Certified or Licensed Dog Trainer! What Does it Mean?
It’s important to know that there are only two types of state and federally licensed dog trainers: Guide dog trainers who train Seeing Eye dogs for the blind and Sentry dog trainers who train police dogs. These two are the only types of dog trainers licensed by the state. ALL other trainers are unlicensed.
Defining a “certified dog trainer” is a bit ambiguous at this time. What I mean is that there are many trainers who simply decided to become a dog trainer, who have little—or a lot—of experience and perhaps even went to a school to get certified. These schools are not accredited and have no licensure to offer. Therefore, the field is wide open to anyone who feels they possess some knowledge of dog training and wants to claim themselves a ‘dog trainer‘. Yet there is only one University Program where one can get a degree in Dog Studies. The Bergin University of Canine Studies and is based on universally adapted and agreed-upon standards by state and federal agencies.
Schools that offer dog-training certification programs are neither licensed nor registered with state or federal agencies. Those that offer dog training programs and award titles such as APDT, CCPDT or IACP have come into being in the last 15 years. They were started by a group of well-known and respected dog trainers who formed an organization and developed a “certification” test for trainers. The testing requirements and ongoing educational seminars are a wonderful set of standards and tools to help regulate the field of dog trainers. While this is a good attempt at regulation, taking these tests does not guarantee that the end result is a qualified dog trainer. While I am highly in favor of these organizations creating ethical dog-training standards, it’s important to understand that these are dues paying membership organizations based on passing their test yet they neither endorse nor follow up on any of their members.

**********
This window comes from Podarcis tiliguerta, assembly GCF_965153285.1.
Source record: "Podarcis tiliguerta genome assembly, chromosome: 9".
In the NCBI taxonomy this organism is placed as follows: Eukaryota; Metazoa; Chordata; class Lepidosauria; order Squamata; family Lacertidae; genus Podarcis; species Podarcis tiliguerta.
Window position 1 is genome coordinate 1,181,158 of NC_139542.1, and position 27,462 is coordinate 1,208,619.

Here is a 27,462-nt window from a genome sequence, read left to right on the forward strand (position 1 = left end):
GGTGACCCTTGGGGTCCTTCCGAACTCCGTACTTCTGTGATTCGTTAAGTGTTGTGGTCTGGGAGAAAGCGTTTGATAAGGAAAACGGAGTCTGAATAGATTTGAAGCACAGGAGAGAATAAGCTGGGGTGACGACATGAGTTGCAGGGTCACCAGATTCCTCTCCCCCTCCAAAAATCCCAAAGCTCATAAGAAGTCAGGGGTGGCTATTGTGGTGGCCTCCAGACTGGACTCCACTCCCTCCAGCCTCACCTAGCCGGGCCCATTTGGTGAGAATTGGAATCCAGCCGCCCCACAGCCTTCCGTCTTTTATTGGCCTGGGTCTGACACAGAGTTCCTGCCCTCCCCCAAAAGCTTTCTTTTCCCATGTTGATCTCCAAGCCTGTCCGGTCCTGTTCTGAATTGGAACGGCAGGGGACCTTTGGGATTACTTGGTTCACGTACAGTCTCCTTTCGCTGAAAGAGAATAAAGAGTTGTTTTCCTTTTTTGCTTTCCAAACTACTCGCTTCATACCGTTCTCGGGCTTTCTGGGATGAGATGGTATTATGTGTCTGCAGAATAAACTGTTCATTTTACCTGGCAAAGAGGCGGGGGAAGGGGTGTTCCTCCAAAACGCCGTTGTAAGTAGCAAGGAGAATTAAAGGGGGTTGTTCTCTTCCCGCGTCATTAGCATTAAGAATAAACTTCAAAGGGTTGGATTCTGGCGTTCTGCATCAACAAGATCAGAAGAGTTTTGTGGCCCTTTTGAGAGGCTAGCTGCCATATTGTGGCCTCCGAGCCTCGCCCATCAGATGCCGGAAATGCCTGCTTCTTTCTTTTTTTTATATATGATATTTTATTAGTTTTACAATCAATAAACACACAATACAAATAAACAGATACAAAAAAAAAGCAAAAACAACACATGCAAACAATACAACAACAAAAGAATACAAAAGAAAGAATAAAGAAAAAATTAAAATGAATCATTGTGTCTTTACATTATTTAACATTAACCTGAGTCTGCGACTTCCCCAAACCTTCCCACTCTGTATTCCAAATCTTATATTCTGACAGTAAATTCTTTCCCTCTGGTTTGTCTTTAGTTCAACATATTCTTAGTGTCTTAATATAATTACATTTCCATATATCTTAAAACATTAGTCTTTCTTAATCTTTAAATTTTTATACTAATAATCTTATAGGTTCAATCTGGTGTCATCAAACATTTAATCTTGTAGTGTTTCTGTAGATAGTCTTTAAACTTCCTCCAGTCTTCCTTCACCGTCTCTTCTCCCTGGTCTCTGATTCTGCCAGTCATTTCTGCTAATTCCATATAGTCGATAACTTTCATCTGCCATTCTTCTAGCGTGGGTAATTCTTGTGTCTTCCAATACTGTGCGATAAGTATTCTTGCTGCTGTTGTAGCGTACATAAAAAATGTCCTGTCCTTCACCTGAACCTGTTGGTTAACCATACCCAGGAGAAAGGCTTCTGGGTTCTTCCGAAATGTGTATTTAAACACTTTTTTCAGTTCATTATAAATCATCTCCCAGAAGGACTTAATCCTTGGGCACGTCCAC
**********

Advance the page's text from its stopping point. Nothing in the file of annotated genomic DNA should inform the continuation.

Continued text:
The best advice I can give? Listen to your intuition: Is the trainer coaching you about dog body language and energy and using the new science based training methods? If you want an in-depth understanding of dogs and their behavior and how to have a well mannered pet companion, choose wisely, ask friends, your veterinarian for referrals and remember—training should be fun for you and your dog!